Map of North Korea ( ASIAPRESS)

◆ A breakdown of what’s being sold in N. Korean markets

A list of prices of manufactured goods collected in mid-April 2022.

“City A”: A city in North Hamyung Province

Item Origin Price (Per Item)
Washing Soup Sinuiju 4,000
Laundry Soup Sinuiju 3,000
High-quality Shampoo Pyongsong 7,000
Toothpaste Sinuiju 1,500
Toothbrush Sinuiju 700
Socks Pyongsong* 1,200
Shoes Sinuiju 18,000
Children’s Clothing Pyongsong* 35,000
High-quality Underwear Pyongsong* 15,000
High-quality Jumper Pyongsong* 135,000


Hyesan, Yanggang Province

Item Origin Price (Per Item)
Washing Soup Pyongsong 5,200
Laundry Soup Pyongsong 3,700
High-quality Shampoo Pyongsong 12,000
Toothpaste Pyongsong 1,800
Toothbrush Pyongsong 800
Socks Pyongsong* 1,500
Shoes Sinuiju 21,000
Children’s Clothing Pyongsong* 42,000
High-quality Underwear Pyongsong* 22,000
High-quality Jumper Pyongsong* 150,000

※ 1,000 KPW equals around 0.156USD

※ Sinuiju is the biggest center of trade with China and boasts cosmetics and shoe factories run by the state. Pyongsong is located directly north of Pyongyang and is a major logistics center linking together all areas of the country. The city has long been a center for clothes manufacturing and wholesalers.

※ Origins denoted with a “*” refer to items that were manufactured by individuals through contracts with small-scale businesses. The shoes referenced in the surveys are made of cloth and are the cheapest and most commonly used by people in the country.

◆ Domestically manufactured goods are low in quality

After North Korea shut down its border with China in late January 2020 to prevent the spread of COVID-19, imports into the country fell dramatically, leading to a sudden disappearance of Chinese goods from markets. Domestically made products began being sold in their place, but reporting partners have unanimously told ASIAPRESS that these products are “generally poor quality and lack diversity.”

There are several major production centers for clothing in Pyongsong, which include state-run factories. There are also private companies who make clothing through contracts with small-scale businesses, an arrangement generally termed gagong.

In the past several years, the Kim Jong-un regime has exerted more control over private economic activities, which has negatively impacted businesses involved in logistics, fishing, food and clothing production, and even small-scale coal production. These businesses pay to work under the auspices of enterprises or state agencies – an arrangement in North Korea terms giji; essentially, they are working under-the-table.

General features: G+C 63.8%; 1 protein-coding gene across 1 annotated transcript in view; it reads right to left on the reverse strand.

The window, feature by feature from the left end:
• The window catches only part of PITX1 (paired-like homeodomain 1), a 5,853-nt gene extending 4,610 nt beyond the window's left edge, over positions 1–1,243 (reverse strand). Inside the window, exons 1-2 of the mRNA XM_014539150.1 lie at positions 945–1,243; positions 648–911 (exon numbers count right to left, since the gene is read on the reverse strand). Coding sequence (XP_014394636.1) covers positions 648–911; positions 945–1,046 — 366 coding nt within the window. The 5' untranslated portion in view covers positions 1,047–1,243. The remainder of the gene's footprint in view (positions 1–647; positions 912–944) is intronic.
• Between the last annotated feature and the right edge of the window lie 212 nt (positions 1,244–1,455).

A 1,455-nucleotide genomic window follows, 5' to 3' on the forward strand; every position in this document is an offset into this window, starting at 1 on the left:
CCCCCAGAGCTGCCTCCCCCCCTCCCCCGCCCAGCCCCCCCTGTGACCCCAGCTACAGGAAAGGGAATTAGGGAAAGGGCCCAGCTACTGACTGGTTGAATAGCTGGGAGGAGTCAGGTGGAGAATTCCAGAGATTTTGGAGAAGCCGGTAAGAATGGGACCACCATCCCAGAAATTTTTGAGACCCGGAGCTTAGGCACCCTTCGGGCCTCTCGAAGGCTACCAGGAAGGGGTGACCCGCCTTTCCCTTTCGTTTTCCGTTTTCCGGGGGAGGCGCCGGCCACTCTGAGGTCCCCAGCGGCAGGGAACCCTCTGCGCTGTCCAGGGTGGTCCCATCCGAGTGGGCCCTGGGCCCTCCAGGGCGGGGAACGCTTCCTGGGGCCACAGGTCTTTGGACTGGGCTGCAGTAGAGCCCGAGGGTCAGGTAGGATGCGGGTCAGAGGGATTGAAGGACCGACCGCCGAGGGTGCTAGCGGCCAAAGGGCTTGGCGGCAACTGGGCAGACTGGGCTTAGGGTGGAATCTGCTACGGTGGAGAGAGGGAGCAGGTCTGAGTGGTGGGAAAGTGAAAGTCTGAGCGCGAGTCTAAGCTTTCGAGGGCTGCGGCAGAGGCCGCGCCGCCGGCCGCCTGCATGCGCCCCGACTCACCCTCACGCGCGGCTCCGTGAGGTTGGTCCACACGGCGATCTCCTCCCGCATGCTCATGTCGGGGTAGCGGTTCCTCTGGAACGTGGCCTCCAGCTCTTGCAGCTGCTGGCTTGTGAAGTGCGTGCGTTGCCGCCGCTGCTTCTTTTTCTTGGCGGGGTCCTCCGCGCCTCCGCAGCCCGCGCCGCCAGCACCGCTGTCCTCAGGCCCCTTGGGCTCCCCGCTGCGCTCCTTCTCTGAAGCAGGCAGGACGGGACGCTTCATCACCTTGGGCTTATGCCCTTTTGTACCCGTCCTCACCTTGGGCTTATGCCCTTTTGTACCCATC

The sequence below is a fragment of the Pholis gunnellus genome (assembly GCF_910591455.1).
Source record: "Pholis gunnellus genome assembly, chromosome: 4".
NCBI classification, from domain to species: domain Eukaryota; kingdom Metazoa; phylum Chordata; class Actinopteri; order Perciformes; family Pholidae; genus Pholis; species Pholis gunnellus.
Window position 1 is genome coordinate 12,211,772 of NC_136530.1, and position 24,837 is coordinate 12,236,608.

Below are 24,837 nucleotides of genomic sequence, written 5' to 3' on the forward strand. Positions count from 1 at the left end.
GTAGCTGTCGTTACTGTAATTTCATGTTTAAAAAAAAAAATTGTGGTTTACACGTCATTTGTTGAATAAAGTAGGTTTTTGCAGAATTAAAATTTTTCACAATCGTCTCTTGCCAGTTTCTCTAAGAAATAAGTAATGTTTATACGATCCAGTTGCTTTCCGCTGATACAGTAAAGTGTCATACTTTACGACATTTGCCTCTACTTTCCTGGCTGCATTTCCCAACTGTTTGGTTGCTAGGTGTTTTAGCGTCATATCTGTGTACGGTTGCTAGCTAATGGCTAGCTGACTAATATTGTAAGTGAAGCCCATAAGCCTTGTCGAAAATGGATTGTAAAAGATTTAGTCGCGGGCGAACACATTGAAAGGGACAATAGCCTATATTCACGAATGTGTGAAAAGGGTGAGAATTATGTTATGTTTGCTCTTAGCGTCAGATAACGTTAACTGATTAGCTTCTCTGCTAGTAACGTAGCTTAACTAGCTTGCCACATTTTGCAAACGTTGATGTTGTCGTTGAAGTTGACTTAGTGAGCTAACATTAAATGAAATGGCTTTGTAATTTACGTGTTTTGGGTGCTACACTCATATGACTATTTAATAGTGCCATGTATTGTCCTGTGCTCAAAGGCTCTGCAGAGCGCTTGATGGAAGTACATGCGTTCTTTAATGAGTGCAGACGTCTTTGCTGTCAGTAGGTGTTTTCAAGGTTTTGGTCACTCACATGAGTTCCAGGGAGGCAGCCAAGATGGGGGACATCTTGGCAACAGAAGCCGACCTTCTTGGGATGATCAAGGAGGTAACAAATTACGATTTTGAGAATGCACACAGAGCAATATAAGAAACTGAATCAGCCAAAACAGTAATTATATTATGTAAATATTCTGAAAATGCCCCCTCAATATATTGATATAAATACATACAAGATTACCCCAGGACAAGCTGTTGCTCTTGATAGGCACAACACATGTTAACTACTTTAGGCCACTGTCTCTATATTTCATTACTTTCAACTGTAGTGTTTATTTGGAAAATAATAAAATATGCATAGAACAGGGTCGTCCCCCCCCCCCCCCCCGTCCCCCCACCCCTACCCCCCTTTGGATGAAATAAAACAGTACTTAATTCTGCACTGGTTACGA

While private economic activities have now been heavily restricted by the state, it appears that private businesses involved in clothing production in Pyongsong are still surviving. Their products, which include imitations of Chinese clothing such as high-quality jumpers, are reportedly of good quality. Products produced by state-run factories are cheap but of poor quality, while those created by these private companies are expensive but of good quality.

In general, Hyesan is more expensive than “City A,” perhaps because of costs related to transporting the goods. Before the COVID-19 pandemic, Hyesan was a major center of trade with China, with wholesalers selling large amounts of Chinese goods to cities throughout the country. Following the border’s closure, however, the city has become known for its expensive transportation costs.

One Hyesan reporting partner told ASIAPRESS that, “There’s not much being sold in the markets now except for agricultural goods and food. That’s because nobody has any money.” North Korea’s excessive efforts to prevent the spread of COVID-19 has led to an economic downturn, which has led to falls in the amount of cash people have on hand. (Continued in the next installment)

※ ASIAPRESS communicates with its reporting partners through Chinese cell phones smuggled into North Korea.